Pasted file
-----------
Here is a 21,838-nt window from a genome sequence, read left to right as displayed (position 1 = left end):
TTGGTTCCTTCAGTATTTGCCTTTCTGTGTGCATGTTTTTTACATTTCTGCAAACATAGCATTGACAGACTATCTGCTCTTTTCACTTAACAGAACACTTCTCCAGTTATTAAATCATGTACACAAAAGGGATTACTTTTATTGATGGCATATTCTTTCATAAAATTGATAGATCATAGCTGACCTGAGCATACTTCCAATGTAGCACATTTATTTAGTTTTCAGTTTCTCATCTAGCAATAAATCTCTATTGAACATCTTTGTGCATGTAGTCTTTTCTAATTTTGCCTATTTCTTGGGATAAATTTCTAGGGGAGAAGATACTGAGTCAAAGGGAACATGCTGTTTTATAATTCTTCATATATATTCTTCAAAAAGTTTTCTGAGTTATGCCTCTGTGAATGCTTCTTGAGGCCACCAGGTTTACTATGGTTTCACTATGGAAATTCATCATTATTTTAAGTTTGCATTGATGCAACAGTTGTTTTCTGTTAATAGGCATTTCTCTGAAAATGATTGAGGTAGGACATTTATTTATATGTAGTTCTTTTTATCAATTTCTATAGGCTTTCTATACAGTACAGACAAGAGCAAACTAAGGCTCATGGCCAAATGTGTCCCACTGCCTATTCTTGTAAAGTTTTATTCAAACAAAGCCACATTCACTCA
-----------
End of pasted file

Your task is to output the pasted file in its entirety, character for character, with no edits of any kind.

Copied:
Here is a 21,838-nt window from a genome sequence, read left to right as displayed (position 1 = left end):
TTGGTTCCTTCAGTATTTGCCTTTCTGTGTGCATGTTTTTTACATTTCTGCAAACATAGCATTGACAGACTATCTGCTCTTTTCACTTAACAGAACACTTCTCCAGTTATTAAATCATGTACACAAAAGGGATTACTTTTATTGATGGCATATTCTTTCATAAAATTGATAGATCATAGCTGACCTGAGCATACTTCCAATGTAGCACATTTATTTAGTTTTCAGTTTCTCATCTAGCAATAAATCTCTATTGAACATCTTTGTGCATGTAGTCTTTTCTAATTTTGCCTATTTCTTGGGATAAATTTCTAGGGGAGAAGATACTGAGTCAAAGGGAACATGCTGTTTTATAATTCTTCATATATATTCTTCAAAAAGTTTTCTGAGTTATGCCTCTGTGAATGCTTCTTGAGGCCACCAGGTTTACTATGGTTTCACTATGGAAATTCATCATTATTTTAAGTTTGCATTGATGCAACAGTTGTTTTCTGTTAATAGGCATTTCTCTGAAAATGATTGAGGTAGGACATTTATTTATATGTAGTTCTTTTTATCAATTTCTATAGGCTTTCTATACAGTACAGACAAGAGCAAACTAAGGCTCATGGCCAAATGTGTCCCACTGCCTATTCTTGTAAAGTTTTATTCAAACAAAGCCACATTCACTCA